Four key takeaways:

1. The ability to clearly articulate the value proposition for investing in international alumni relations
2. Expanding your awareness of ‘global’ alumni with an emphasis on identifying and engaging ‘transnational’ alumni for your institution
3. Ability to prioritize next steps for developing and strengthening your global alumni outreach and stewarding international alumni volunteers.
4. Tips and guidance on building the key management and operational elements for effective global alumni relations.

Global alumni relations is increasingly integral to internationalization.  As higher education institutions continue to globalize their strategic plans and expand the range and reach of international programming, they are motivated to find and engage former students dispersed across countries and over continents. “International” or “global” alumni relations is the outreach to, and engagement of, these internationally-located alumni.

 

Interactive workshop – Track 2
Expanding Reach: Leveraging Innovative and Entrepreneurial Student Mobility Pathways  (Track Leads: Jason Lane & Mitch Leventhal)

Higher education leaders looking to explore the new dynamics of international student mobility and discover ways to diversify their engagement strategies with international students will benefit from the student mobility track in our “expert series.” Drs. Jason Lane and Mitch Leventhal provide insights into the emerging patterns of international student mobility and what they mean for colleges and universities seeking to serve and recruit these students. Drawing on their experience as senior leaders in the largest system of higher education in the U.S., Pioneers in global quality assurance in recruiting, and their research into entrepreneurship and cross-border education Lane and Leventhal will discuss how the student mobility landscape is changing and how institutions can develop strategies to leverage these changes for their benefit.

The session reveals what the data tells us: colleges and universities are not well situated to respond and take advantage of these new complexities in the student mobility arena. Much as students in the US are becoming more mobile so too international students looking to study with a US institution are creating a new mix of enrollment pathways— beginning their studying abroad during high school, pursuing English language intensive pathways, attending community colleges, or seeking US education in foreign countries. This increasingly complex arena, which often requires partnership with non-profit and for-profit entities, challenges US colleges and universities to develop more holistic, flexible and nuanced approaches to recruiting and retaining international students.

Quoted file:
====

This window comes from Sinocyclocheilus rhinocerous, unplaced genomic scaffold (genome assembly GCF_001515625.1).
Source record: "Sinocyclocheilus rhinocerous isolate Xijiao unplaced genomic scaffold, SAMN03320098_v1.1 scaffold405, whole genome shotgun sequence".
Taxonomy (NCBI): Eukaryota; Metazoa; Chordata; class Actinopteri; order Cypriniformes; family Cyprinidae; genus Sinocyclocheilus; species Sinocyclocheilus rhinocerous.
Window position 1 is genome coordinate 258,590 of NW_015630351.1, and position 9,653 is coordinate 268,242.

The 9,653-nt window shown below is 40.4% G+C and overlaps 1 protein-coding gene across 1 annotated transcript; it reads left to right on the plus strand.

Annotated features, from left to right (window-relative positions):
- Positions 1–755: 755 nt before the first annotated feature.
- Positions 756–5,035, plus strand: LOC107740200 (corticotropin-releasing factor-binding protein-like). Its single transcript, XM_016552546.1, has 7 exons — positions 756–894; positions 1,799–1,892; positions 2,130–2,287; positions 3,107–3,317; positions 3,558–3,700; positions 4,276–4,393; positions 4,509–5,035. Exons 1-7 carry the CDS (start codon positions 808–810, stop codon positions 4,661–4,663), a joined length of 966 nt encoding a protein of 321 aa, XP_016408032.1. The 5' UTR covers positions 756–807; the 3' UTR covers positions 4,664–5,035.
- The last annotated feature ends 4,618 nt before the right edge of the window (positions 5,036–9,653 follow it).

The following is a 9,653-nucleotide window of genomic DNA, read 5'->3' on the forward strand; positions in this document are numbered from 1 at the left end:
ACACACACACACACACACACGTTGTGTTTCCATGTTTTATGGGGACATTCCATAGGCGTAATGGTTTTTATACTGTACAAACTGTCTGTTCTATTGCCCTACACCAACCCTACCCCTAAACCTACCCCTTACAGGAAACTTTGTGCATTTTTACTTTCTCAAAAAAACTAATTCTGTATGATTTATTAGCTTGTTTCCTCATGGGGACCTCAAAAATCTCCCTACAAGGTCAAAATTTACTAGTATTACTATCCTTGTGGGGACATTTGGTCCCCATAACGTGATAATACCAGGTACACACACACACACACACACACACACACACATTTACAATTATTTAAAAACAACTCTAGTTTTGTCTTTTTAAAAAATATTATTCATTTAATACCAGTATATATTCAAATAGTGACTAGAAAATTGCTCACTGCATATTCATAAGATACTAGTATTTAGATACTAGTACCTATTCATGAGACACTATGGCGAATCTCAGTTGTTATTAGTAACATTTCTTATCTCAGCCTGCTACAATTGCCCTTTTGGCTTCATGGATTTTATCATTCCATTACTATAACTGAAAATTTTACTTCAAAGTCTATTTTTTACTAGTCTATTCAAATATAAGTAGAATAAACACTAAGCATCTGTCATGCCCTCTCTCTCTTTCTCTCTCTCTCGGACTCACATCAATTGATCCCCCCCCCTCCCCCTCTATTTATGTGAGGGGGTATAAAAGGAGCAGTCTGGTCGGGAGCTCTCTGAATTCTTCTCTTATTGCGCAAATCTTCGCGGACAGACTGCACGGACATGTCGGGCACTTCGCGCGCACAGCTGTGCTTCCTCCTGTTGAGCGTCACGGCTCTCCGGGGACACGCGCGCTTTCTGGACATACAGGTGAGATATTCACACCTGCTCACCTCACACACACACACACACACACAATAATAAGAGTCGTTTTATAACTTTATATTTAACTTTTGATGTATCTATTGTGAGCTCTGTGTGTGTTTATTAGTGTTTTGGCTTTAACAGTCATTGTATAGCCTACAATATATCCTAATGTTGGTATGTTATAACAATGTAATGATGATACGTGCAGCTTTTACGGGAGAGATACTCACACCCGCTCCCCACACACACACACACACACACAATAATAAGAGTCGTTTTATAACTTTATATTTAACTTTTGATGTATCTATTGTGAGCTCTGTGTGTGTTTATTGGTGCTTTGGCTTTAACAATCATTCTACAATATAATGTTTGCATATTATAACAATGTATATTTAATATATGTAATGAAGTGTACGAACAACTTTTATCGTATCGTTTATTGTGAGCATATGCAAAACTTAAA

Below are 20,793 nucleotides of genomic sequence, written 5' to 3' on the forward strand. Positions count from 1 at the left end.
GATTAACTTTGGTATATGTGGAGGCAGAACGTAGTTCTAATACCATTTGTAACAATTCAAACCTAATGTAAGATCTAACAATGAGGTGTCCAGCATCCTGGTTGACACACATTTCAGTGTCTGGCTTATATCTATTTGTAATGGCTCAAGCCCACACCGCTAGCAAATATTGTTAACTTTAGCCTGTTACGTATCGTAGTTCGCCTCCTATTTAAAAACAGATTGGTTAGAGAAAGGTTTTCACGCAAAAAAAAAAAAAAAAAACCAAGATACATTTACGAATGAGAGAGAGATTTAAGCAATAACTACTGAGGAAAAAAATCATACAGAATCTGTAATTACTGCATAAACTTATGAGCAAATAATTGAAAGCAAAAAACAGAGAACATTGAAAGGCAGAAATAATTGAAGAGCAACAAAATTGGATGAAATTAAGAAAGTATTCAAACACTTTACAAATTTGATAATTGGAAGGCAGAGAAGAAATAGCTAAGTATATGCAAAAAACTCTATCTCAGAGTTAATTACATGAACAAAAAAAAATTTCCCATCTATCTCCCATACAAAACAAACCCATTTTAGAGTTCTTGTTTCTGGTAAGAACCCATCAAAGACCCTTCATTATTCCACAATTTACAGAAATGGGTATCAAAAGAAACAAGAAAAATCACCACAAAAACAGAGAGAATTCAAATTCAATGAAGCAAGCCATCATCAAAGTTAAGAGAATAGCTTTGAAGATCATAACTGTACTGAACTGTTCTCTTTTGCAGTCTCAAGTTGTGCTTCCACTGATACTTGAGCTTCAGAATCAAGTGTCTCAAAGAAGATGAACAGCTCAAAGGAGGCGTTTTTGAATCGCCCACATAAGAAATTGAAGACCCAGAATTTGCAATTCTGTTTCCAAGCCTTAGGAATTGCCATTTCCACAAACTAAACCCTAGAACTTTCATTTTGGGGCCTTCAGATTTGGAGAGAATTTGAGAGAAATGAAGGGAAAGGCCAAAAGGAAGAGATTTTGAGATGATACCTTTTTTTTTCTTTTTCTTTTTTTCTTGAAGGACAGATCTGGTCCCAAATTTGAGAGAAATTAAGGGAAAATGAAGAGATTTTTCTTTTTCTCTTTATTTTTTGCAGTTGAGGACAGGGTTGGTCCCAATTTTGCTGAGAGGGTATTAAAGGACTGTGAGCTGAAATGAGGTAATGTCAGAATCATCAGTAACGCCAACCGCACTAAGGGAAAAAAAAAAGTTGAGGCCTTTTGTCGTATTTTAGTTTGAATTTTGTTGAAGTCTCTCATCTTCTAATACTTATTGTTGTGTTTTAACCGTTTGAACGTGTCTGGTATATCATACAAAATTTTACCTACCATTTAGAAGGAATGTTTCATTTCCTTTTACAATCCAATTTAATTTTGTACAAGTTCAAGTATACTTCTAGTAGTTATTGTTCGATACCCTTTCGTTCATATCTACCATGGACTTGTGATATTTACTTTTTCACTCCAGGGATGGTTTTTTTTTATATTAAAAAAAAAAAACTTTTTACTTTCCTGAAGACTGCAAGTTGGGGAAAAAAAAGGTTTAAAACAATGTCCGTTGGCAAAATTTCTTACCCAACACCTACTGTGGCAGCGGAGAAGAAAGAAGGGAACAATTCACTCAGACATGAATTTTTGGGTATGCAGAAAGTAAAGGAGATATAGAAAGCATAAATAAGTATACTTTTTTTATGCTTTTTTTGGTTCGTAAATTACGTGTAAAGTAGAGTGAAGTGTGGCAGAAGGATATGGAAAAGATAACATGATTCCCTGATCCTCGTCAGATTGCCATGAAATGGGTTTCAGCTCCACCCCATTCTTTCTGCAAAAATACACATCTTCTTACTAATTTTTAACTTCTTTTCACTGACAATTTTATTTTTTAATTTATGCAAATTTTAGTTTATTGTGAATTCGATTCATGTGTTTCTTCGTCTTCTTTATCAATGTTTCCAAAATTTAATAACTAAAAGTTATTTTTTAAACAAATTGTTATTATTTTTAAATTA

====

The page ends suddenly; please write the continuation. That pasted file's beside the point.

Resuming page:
This track will provide a guide for understanding these new pathways, insights into the increasing global competition for international students, and methods for supporting your institution to develop strategies to respond and master these changing mobility dynamics.

Five key takeaways:

1. The ability to clearly articulate the value proposition for developing holistic approaches international student recruitment and retention.
2.  Expanding your awareness of international student mobility and the implications for your competitive position as international students increasingly swirl through various pathways and educational providers.
3. Identify and evaluate sources of student mobility data and how to use them to inform your institutional strategy for recruitment and retention.
4. Tips and guidance on building the key management and operational elements for developing new enrollment pipelines.
5.  Improved understanding of the challenges and opportunities of partnering with third-party entities to achieve institutional objectives.